Procedure at UNC Health Blue Ridge Digestive Health

Each year, about 19 million colonoscopies are performed in the United States. This screening test saves lives: It can detect colon cancer and polyps that may lead to colon cancer, as well as identify causes of abdominal pain. Despite the temporary discomfort of the procedure and preparation, a colonoscopy is a minor inconvenience that offers big, life-saving potential.

What is a Colonoscopy?

During a colonoscopy, your doctor examines your colon (your large intestine) using a colonoscope, which is a tube with lights and a camera on the end. The doctor will insert the tube into your rectum and maneuver it through the length of the large intestine. Channels in the colonoscope allow the doctor to insert liquid or air into the colon to get a better picture.

Who Needs a Colonoscopy?

You need a colonoscopy for colorectal cancer screening if you are between 45 and 75 years old. You may need a colonoscopy earlier, however, if you have a family history of colon cancer. Ask your doctor for recommendations for your specific health condition and history. This screening is vital: Colon cancer is highly curable when it is detected early.

Your doctor may also recommend a colonoscopy if you have symptoms such as bleeding, abdominal pain or changes in your bowel habits. Be sure to share any symptoms such as these with your doctor.

After your first colonoscopy, your doctor will tell you when you will need to repeat the procedure. In some cases, you may not need another colonoscopy for ten years.

What to Expect During a Colonoscopy

How to Prepare

Preparation for your colonoscopy begins the day before, when you begin a liquid diet of clear liquids, like broth and juice. You may also have gelatin desserts and ice pops. You should not eat or drink anything that is red or purple.

During the afternoon or evening of your prep day, you will start the next stage of preparation: cleaning out your colon. To do this, you’ll drink a solution that makes you move your bowels until you are passing nothing but clear liquid. This step is important because fecal matter that remains in the colon may prevent your doctor from seeing the insides of your intestine clearly. You should follow your doctor's instructions for this step carefully.

After your first bowel movement, clean the rectal area with water or with moist wipes. If you need to use toilet paper, dab gently. Then use petroleum jelly or a suitable ointment. Do this after each bowel movement to avoid soreness. Soon the bowel movements will slow down in frequency until they stop.

Sometimes your doctor may prescribe a split dose procedure, in which you drink half of the bowel prep solution the next morning. Your doctor will tell you which schedule to follow and offer specific instructions.

What to Know About the Procedure

You will need someone to drive you home from the hospital, so ask a friend or family member to take you to your procedure. When you arrive at the hospital, your care team will have you sign paperwork and take your vitals. If you have questions or concerns about the procedure or recovery, please feel free to discuss those with your care team. For comfort, patients are lightly sedated for the procedure, either through an IV or with oral medication.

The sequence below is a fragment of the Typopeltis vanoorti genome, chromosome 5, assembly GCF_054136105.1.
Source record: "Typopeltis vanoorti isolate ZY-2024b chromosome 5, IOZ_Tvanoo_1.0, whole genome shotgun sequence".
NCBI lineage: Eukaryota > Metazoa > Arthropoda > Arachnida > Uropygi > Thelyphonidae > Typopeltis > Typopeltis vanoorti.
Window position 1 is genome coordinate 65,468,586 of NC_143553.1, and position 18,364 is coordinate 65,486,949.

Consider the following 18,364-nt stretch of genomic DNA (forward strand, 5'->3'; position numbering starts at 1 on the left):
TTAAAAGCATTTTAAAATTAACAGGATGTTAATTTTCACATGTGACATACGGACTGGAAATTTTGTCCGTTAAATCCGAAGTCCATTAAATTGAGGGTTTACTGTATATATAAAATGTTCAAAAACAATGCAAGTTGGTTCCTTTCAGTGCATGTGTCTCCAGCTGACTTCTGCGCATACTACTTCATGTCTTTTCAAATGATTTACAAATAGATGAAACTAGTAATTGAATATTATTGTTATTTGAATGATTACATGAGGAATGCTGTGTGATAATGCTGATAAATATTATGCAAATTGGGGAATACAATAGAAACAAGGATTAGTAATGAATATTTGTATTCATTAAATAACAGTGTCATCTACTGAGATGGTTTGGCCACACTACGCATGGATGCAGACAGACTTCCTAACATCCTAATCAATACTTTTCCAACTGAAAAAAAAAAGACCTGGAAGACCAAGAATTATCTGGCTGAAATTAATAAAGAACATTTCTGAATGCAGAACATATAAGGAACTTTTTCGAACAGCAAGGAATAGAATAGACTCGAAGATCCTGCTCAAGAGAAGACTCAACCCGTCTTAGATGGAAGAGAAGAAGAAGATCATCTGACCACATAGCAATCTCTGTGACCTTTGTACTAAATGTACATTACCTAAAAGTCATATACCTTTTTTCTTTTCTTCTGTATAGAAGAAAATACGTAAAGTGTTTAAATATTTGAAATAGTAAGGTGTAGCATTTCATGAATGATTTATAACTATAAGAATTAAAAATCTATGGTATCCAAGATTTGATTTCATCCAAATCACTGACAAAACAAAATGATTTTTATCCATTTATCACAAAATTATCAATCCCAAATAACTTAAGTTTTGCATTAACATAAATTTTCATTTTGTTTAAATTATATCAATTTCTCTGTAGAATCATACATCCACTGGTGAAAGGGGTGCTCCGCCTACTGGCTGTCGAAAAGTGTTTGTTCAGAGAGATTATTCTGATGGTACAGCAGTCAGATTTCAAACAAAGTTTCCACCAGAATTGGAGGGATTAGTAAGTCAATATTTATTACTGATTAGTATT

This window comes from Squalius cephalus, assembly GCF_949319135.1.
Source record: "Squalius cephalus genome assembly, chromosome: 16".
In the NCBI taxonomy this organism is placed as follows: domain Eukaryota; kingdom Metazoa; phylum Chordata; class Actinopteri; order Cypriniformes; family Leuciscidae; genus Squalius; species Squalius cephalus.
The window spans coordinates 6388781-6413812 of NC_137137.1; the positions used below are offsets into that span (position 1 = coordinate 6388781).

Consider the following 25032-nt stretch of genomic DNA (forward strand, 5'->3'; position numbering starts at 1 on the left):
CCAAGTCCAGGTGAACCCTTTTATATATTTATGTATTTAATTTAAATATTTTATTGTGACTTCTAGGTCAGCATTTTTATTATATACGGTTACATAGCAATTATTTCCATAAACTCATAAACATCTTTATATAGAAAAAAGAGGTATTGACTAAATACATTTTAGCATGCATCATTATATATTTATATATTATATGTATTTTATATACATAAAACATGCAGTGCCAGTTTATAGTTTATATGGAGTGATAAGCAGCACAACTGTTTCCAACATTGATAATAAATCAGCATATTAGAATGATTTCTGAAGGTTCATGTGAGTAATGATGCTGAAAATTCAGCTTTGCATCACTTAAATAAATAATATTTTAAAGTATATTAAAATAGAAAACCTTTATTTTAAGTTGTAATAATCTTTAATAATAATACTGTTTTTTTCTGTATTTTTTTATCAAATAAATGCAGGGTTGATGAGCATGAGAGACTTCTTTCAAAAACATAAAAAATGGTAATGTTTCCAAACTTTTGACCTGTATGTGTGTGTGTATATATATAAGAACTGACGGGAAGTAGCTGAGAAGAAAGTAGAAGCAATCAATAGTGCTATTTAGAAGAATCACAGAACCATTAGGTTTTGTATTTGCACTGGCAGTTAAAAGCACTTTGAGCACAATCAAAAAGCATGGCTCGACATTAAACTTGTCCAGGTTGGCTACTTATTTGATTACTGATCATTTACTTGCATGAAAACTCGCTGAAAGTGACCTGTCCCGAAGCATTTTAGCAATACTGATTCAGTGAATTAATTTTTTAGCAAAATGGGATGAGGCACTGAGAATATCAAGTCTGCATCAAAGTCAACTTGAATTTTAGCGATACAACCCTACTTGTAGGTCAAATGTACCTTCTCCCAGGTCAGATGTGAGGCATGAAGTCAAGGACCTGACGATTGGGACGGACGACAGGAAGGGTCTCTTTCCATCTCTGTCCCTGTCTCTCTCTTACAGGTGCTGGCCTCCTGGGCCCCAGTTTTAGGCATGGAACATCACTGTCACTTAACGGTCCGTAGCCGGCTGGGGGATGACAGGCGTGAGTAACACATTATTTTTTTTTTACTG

After the Procedure

After your procedure, you should wake up quickly, although you may still feel sleepy. You may have gas and some mild cramping. Passing gas is a natural result of air being inserted in your colon, and it’s a common occurrence after a colonoscopy.

Your doctor or a staff member will give you a preliminary report on what the doctor found during the procedure. The staff will offer you juice or water, and soon you will be allowed to go home. You can resume a normal diet immediately, although your first meal shouldn't be too heavy. You shouldn’t drink alcohol or drive for the rest of the day.


The main purpose of having a screening colonoscopy is to look for polyps in the colon. These are growths on the lining of the intestine, and oftentimes, these have no potential of becoming cancerous. The doctor may remove them anyway, just to be sure. Other polyps, called adenomas, have the potential to become cancerous. Removal of adenomas is one of the best ways to prevent colon cancer.

Most polyps can be removed during a colonoscopy. Instruments can be inserted down one of the channels of the colonoscope to remove polyps quickly and painlessly. The doctor will send any tissue removed to a lab for analysis. If the lab finds cancerous cells, your doctor will contact you to discuss further treatment.

Most people over 50 have colon polyps, so don’t worry if the doctor finds one or more. The doctor will tell you when you will need to repeat your colonoscopy, based upon the number, type and size of polyps found.

Our Blue Ridge Digestive Health Providers

You can have your colonoscopy without leaving area. Blue Ridge Digestive Health, part of UNC Health Blue Ridge, will be happy to help you schedule your procedure at one of our five locations – Morganton, Valdese, Lenoir, Marion and Hickory. Our professionals in digestive health can answer all your questions about colorectal cancer screening.

Providers at our office are dedicated to meeting your health care needs throughout your life. The doctors and other professionals in our gastroenterology department are well-trained and experienced in colorectal cancer screening and polyp removal. Call 828-580-6752 or 828-580-7048 today to learn more about having your colonoscopy.

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